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Examining the Education Gradient in Chronic Illness

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  • Pinka Chatterji
  • Heesoo Joo
  • Kajal Lahiri

Abstract

This study examines the education gradient in three chronic conditions – diabetes, hypertension, and high cholesterol. In the analysis, we take into account diagnosed as well as undiagnosed cases, and we use methods that account for the possibility that unmeasured factors exist that are correlated with education and drive both the likelihood of having the illness and the propensity to be diagnosed with illness if it exists. Data come from the National Health and Nutrition Examination Survey (NHANES) 1999-2008. Our findings show that education is not associated with diagnosed diabetes or hypertension, and it is positively associated with having been diagnosed with high cholesterol. However, when we consider both undiagnosed and diagnosed cases, there is a strong, negative association between education and having diabetes or hypertension. A small, positive association between education and high cholesterol persists, even when we include undiagnosed cases. When we account for the possibility of shared, unmeasured determinants of disease prevalence and disease diagnosis that are correlated with education, we find that for all three chronic conditions, education is negatively associated with having undiagnosed chronic disease.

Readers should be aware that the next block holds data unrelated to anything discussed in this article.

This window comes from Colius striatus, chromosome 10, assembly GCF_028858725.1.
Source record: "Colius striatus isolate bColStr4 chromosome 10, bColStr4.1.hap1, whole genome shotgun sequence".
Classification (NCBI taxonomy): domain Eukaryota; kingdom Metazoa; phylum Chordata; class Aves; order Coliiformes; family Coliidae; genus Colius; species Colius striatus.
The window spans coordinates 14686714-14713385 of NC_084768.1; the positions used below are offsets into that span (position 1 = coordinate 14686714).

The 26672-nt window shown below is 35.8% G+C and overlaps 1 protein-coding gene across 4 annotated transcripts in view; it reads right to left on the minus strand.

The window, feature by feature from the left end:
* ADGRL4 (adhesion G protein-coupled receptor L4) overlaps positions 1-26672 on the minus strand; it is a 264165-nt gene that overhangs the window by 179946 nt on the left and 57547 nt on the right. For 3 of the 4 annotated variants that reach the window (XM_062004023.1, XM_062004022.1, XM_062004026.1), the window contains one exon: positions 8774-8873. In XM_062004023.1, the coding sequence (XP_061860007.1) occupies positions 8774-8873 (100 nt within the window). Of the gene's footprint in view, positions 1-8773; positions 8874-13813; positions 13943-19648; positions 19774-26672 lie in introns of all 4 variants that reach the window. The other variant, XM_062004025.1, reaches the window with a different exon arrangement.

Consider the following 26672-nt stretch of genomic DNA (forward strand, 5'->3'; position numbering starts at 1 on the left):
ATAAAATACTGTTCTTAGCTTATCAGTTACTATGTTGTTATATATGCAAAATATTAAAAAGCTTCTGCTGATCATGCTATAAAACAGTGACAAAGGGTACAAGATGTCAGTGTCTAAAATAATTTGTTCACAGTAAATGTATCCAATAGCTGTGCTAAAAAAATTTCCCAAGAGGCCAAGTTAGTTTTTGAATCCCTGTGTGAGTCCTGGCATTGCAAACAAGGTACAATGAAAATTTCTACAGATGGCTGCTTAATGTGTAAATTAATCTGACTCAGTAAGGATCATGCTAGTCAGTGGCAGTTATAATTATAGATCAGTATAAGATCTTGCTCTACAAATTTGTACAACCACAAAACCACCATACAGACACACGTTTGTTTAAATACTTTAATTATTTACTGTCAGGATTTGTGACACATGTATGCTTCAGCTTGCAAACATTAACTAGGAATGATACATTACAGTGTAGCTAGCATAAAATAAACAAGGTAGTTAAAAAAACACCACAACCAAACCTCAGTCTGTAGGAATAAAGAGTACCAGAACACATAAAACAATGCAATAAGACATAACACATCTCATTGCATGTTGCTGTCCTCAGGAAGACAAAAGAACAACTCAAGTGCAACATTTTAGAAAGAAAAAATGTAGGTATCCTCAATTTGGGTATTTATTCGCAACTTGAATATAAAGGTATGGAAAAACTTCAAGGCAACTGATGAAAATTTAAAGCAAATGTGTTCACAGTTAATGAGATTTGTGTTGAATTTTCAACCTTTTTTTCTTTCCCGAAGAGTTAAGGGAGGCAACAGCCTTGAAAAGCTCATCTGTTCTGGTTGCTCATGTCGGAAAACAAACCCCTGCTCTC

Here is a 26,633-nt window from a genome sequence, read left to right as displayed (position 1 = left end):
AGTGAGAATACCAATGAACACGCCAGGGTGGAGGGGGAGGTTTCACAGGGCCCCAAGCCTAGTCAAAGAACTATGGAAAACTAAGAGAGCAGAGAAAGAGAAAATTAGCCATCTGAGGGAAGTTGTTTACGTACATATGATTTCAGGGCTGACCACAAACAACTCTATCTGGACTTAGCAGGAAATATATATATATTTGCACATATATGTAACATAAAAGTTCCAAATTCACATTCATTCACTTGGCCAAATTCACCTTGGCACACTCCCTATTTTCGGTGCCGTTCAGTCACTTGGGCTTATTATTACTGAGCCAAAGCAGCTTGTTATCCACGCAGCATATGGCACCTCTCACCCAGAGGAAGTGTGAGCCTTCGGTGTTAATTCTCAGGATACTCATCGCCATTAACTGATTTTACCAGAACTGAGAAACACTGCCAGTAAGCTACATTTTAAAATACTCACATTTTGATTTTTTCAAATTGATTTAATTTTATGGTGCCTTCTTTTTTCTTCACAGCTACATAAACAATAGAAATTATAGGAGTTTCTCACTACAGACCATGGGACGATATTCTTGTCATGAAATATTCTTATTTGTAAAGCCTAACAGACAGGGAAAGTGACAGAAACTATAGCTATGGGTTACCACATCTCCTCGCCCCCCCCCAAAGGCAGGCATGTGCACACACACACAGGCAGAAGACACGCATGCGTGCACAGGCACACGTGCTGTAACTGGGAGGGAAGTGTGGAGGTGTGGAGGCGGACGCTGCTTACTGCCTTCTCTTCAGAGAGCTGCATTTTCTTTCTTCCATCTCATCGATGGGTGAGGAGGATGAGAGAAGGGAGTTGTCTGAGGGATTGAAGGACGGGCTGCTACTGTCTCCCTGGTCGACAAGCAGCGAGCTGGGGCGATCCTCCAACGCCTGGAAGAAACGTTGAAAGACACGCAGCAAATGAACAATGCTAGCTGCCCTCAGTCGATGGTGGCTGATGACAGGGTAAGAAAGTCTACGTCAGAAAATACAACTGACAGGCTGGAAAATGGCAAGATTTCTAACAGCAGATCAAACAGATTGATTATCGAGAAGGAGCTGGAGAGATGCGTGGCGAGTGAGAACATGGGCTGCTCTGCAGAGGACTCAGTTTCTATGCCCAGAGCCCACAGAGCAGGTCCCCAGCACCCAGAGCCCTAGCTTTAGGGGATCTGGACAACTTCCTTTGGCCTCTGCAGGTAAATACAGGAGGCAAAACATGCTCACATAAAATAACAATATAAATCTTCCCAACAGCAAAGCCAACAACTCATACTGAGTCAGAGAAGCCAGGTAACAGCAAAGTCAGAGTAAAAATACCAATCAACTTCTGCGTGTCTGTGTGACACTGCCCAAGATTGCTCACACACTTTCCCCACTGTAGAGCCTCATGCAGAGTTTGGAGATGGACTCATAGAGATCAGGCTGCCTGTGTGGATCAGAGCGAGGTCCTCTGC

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Paper provided by CESifo Group Munich in its series CESifo Working Paper Series with number 3892.

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Date of creation: 2012
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Handle: RePEc:ces:ceswps:_3892

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  1. Johnston, David W & Propper, Carol & Shields, Michael, 2007. "Comparing Subjective and Objective Measures of Health: Evidence from Hypertension for the Income/Health Gradient," CEPR Discussion Papers 6270, C.E.P.R. Discussion Papers.
  2. Giuseppe De Luca, 2008. "SNP and SML estimation of univariate and bivariate binary-choice models," Stata Journal, StataCorp LP, vol. 8(2), pages 190-220, June.
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